Pret a Manger has returned to profit after 2 years of substantial losses. It shows the business has learnt to adapt.
Almost 3 years ago the fresh food and coffee chain was purchasing rival Eat with the aim of faster store expansion. Quick to expand vegan and gluten-free choices it capitalised on the growing appeal of plant-based foods and healthy eating.
But, with 400 shops (most of which are in London) the chain found itself comprehensively kicked by Covid, closing 74 shops and making 3,771 redundancies in the UK. Emerging from lockdown Pret was acutely aware sales may not fully bounce back and that a dependency on London-based workers was a vulnerability. As Pret’s chief exec, Pano Christou, observed at the time: “social distancing will continue to change consumer habits for some time, and may permanently affect where, when and how customers choose to enjoy Pret’s food and drink.”
Transforming the business model
The Pret team have acted to develop their business model and address the weaknesses that the pandemic exposed. Helpfully, Pret has the foundation of a well known brand with healthy eating credentials and a menu that is familiar to many.
Pret developed a hot dinner menu to better align with home delivery growth
With the aim of diversifying availability Pret trialed concession stores in Tesco supermarkets in 2021. Reflecting strong digital to delivery growth a hot dinner menu was introduced in the same year to extend its occasion reach to evening home consumption.
To diversify its revenue model Pret stretched to branded retail products. This included breakfast granola and frozen croissants in UK supermarkets (presumably generating licensing income) and a coffee-at-home range available in Amazon. A coffee subscription service was also set up in 2020 and has now expanded to the US and France.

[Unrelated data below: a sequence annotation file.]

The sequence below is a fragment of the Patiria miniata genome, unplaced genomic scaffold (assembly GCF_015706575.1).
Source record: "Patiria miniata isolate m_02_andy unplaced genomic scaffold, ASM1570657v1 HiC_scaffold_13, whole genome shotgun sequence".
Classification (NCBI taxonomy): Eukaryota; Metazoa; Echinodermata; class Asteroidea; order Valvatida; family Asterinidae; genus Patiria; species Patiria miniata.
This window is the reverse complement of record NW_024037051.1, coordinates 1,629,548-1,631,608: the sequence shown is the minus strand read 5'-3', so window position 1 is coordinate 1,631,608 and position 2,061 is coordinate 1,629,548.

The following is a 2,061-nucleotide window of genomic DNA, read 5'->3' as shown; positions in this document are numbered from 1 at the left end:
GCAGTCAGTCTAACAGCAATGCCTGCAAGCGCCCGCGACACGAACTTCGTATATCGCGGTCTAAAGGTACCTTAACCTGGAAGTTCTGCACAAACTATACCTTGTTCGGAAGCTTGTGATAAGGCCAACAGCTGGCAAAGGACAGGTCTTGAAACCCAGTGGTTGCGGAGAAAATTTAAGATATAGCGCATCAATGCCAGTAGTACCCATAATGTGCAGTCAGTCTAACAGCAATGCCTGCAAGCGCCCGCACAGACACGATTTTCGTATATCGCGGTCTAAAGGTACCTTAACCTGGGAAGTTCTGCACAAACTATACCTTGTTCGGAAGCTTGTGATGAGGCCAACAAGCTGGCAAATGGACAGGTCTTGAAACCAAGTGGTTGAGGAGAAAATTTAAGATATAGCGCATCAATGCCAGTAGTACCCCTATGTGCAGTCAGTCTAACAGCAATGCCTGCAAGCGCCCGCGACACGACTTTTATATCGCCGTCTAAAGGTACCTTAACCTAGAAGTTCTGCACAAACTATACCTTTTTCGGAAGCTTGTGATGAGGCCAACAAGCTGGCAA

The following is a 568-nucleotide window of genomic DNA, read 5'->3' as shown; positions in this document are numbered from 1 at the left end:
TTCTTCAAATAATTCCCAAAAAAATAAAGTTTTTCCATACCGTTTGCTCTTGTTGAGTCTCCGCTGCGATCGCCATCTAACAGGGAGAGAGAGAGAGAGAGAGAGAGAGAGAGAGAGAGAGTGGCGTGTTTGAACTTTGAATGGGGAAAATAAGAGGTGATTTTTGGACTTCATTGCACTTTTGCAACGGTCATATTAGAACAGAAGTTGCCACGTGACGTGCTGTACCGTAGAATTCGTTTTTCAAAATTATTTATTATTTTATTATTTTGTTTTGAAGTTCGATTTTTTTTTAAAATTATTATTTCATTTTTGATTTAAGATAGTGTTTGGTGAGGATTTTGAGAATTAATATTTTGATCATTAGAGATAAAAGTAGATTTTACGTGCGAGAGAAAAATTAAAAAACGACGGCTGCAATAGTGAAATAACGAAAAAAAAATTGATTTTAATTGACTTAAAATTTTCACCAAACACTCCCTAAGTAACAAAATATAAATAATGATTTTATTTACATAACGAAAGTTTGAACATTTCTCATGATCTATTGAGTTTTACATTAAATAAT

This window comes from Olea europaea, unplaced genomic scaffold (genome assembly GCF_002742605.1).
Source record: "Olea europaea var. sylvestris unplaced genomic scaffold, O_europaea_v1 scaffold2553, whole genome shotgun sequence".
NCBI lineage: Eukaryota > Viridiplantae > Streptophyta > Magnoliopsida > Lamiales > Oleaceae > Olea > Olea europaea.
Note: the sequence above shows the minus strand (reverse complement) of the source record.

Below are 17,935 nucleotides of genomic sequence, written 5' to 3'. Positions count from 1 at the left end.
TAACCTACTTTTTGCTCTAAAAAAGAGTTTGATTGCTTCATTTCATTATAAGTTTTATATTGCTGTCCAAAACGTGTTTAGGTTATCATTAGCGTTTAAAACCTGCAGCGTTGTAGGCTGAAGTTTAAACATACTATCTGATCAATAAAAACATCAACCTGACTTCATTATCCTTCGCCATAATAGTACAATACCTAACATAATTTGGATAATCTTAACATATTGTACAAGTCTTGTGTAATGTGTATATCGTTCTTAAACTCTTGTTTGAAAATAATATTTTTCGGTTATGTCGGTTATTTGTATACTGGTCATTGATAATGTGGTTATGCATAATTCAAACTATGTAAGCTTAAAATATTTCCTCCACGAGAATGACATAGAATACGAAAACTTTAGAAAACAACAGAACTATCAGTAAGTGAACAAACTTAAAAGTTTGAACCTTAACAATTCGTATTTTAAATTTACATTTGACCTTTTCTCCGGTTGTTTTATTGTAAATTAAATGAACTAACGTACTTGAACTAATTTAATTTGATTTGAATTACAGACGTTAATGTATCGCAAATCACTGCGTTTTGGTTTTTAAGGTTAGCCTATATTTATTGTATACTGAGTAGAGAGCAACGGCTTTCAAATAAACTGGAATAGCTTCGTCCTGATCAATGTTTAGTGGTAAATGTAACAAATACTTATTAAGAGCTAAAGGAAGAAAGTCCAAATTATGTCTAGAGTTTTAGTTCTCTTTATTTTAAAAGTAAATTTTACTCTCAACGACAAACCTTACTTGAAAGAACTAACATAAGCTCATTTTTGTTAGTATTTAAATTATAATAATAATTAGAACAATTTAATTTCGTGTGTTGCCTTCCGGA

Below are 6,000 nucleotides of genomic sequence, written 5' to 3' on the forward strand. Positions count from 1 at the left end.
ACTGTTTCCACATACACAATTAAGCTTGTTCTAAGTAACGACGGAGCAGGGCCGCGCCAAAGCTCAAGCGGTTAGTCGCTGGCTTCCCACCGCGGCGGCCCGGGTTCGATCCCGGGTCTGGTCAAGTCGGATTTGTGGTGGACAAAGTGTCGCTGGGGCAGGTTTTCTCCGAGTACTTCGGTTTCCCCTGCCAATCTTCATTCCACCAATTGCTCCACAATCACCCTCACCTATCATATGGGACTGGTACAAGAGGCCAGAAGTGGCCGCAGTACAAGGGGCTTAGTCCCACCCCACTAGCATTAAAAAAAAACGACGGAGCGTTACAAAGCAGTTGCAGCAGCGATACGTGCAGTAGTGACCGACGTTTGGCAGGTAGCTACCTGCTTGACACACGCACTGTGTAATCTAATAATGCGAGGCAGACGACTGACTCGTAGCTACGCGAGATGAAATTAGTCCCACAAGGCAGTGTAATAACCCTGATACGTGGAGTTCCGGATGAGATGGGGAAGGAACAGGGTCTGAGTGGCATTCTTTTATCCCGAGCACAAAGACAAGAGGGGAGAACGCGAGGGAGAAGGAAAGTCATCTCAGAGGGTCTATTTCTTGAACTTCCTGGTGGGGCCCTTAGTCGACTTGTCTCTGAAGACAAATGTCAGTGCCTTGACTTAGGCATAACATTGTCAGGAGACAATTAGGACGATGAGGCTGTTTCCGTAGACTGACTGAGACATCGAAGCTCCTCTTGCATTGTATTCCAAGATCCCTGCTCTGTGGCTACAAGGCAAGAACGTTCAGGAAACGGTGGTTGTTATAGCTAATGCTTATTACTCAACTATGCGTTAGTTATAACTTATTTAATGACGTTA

Alongside the return of shopper and worker footfall some of these initiatives have worked. Sales have grown fastest outside of London and more than a third of sales came from digital channels.
Reflecting renewed confidence the company recently secured investment to add another 200 UK stores. More sensitive to their vulnerabilities many of the UK shops will be run on a franchise model generating royalty revenues for Pret. This model will also be employed for international growth with a partnership established with Reliance Industries to introduce 100 stores across India.
The case for continually challenging your business model
Challenges remain for Pret as it navigates high inflation and the management of a more complex business. That said, it could soon emerge as a case study for business model adaption to increase growth and resilience. It is certainly a reminder that continual brand development must be accompanied by business model development.